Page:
Heltti’s digital healthcare solution takes flight
Finnish health services provider Heltti believes the future of healthcare is digital, personalised and preventative. The online doctor is ready to see you.
The moment you knock on the door at Heltti’s clinic in central Helsinki, it comes clear this is no traditional healthcare centre. You are greeted at the door and taken to a cosy café-like area to enjoy a beverage while waiting for your appointment. Surgery rooms are replaced with ‘meeting rooms’, patients are called ‘members’ and there is a distinct lack of white coats.
But Heltti’s mission to redefine occupational healthcare services goes deeper than inviting exteriors. In fact, many of the meeting rooms sit empty as already 76 per cent of Heltti’s patients manage their health issues remotely via a secure chat or call with a nurse or a doctor.
“We are changing the way people think about visiting a doctor, the disruption is similar to what has happened in banking,” describes Timo Lappi, CEO and co-founder of Heltti. “Going to the doctors can mean picking up your smartphone and using a digital connection.”
In practice, this means all of Heltti’s patient contact starts with a remote care assessment. If the patient describes something as simple as cold symptoms, a nurse can give them treatment instructions and sick leave right there and then. For Lappi this is a win-win situation: fast, efficient and no need for a health centre visit.
“We believe healthcare shouldn’t aim for as many patient visits as possible, but for finding the most effective ways to treat people and prevent illnesses,” he says.
Ancient village doctor
The idea for Heltti dates back to 2012 when Lappi noticed occupational healthcare is still largely based on manual labour and industrial companies. When co-founders Tanja Lappi and Seppo Kettunen jumped on board, the trio created a plan for what modern healthcare services for knowledge workers could look like.
The first Heltti clinic was opened in Helsinki two years later. The company started by turning the traditional model of charging for each appointment and treatment separately upside down and introduced healthcare packages based on monthly fixed fees instead.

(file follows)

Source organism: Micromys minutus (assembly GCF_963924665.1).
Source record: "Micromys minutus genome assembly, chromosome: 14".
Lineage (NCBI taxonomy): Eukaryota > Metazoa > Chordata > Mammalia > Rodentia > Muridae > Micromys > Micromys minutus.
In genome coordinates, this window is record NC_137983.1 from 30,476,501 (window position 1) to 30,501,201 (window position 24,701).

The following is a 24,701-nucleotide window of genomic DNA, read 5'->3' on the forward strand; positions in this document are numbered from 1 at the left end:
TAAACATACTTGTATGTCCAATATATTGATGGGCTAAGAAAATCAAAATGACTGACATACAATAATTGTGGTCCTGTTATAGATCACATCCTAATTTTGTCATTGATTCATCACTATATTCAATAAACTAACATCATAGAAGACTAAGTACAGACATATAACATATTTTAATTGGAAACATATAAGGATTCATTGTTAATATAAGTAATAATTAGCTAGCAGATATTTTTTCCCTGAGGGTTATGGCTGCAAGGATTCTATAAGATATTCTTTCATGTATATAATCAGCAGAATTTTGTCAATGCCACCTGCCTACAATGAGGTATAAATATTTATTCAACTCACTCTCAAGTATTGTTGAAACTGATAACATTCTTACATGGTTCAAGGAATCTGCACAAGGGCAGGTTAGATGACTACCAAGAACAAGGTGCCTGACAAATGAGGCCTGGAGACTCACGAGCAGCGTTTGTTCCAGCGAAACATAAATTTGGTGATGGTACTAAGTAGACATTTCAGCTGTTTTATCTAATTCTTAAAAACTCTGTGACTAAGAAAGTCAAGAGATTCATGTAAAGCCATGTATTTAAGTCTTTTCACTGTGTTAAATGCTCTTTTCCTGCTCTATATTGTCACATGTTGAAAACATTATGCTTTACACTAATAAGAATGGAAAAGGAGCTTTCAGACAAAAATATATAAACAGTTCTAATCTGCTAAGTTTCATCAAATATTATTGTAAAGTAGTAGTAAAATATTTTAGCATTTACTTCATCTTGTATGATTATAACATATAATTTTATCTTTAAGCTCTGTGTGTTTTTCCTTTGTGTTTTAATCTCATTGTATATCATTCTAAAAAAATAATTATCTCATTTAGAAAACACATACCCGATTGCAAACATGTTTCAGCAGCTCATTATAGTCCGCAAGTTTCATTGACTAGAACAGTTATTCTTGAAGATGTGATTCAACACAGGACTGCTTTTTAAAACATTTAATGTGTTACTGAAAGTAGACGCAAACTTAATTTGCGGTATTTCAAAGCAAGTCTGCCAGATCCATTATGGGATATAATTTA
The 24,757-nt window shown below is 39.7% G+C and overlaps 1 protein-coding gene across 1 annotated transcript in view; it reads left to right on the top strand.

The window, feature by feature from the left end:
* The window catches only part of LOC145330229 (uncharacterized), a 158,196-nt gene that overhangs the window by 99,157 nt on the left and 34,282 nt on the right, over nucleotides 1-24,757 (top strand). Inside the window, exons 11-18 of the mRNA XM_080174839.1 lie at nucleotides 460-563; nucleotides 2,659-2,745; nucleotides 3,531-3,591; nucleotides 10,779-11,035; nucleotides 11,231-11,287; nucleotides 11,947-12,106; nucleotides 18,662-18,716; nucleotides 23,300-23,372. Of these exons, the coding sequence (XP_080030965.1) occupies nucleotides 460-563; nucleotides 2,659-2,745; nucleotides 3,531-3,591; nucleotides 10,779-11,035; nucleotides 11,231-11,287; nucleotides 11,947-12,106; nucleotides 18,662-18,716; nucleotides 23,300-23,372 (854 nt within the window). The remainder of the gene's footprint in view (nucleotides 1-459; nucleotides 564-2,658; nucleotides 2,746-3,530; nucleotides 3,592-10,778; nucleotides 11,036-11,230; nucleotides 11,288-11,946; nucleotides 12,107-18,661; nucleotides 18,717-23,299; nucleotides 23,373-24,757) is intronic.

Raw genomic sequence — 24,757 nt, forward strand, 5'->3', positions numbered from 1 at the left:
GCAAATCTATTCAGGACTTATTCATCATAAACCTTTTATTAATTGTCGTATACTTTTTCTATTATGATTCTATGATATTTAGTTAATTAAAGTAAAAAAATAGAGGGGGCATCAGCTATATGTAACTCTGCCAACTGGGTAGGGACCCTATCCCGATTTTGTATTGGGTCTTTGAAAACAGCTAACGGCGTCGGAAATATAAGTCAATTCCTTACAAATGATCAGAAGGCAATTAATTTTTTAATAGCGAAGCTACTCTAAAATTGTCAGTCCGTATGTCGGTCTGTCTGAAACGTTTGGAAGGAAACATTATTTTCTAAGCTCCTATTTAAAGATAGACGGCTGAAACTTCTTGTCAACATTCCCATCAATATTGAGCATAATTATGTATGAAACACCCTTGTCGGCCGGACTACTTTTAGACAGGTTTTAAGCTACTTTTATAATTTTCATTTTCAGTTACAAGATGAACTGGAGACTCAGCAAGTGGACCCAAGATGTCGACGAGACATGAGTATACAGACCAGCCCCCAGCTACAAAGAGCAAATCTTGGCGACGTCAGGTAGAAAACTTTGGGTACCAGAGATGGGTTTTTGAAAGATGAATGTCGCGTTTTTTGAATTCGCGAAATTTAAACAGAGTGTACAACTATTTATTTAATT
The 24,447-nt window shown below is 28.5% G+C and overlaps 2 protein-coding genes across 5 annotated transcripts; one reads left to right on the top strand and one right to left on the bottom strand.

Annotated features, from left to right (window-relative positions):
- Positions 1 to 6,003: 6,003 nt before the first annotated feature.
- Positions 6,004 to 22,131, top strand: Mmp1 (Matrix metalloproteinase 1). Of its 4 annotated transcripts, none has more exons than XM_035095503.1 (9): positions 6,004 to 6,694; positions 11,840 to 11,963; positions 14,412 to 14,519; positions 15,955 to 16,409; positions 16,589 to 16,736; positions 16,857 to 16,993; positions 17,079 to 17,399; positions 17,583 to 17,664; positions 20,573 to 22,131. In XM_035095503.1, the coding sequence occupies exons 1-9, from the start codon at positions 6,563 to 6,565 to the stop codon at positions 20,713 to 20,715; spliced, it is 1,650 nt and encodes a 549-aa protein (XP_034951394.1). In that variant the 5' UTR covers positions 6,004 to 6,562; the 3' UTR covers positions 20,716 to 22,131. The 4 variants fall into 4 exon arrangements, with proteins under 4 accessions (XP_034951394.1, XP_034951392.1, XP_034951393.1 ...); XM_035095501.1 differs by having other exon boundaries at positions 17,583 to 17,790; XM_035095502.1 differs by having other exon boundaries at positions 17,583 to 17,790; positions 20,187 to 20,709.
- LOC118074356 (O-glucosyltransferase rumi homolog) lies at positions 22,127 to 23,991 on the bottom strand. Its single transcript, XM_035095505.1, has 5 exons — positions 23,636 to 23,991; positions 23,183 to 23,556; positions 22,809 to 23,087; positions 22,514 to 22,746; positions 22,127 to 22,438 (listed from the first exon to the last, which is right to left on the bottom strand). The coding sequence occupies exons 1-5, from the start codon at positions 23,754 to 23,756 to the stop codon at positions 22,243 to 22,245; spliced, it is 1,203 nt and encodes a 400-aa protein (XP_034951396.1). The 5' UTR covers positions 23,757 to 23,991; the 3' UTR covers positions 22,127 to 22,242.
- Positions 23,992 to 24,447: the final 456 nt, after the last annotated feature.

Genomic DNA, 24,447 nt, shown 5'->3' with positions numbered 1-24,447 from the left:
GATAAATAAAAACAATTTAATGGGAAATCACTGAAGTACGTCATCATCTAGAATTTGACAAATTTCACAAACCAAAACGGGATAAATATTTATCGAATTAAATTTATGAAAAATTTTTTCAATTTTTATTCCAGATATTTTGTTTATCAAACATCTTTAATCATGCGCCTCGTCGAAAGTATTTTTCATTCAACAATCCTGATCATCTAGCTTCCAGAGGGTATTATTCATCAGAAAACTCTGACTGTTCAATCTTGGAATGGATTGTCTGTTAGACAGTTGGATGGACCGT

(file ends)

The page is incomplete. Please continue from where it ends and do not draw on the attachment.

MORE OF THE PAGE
“It is the model of ancient Chinese village doctors. Instead of the sick paying, the healthy villagers pay the doctor,” Lappi explains. “This way the doctor has an incentive to keep the villagers healthy and not only focus on treating the sick.”
Heltti has transferred this approach to the 21st century with the help of digital tools. For example, all its ‘members’ complete regular digital health surveys so any underlying health or lifestyle issues can be detected early.
Today the company has seven clinics in Finland, staff of 44 employees and close to 400 customer companies with a total of 6 000 employees. There are also plans for new locations and expanding the model to other Nordic markets, which will be needed if Heltti is to reach its ambitious goal of 100 000 members by 2020.
A crucial part of Heltti’s preventative approach is data. A growing number of people track their health data through smart watches, step counters and other wearables, but healthcare professionals rarely see the data. Not for long, says Lappi.
“We have already done this through another system, but now we are building our own digital health management system capable of aggregating health data,” he explains. “In future if someone gets less active and their sleep quality deteriorates, this could turn on ‘a red light’ for our staff and they could reach out to ask if everything is okay.”
In October, Heltti closed its second funding round: 440 000 euros. Led by Nokia chairman Risto Siilasmaa’s company First Fellow Partners, this was targeted specifically to develop this kind of a digital customer experience further.
Others are following suit. Lappi pinpoints digitalisation and remote treatment as the biggest trends in healthcare today. In occupational healthcare he believes companies’ focus will shift to seeing employee wellbeing as a competitive advantage and a crucial investment, instead of counting sick days and healthcare costs. But no matter the direction the industry takes in the next decade or two, Lappi is confident data is at the core of it.
“There will be ever more data collected from people and smarter ways to support their wellbeing. Artificial intelligence (AI) could spot cold symptoms early and advise you to take it easy for a couple of days,” he predicts. “Eventually AI might know people better than we do.”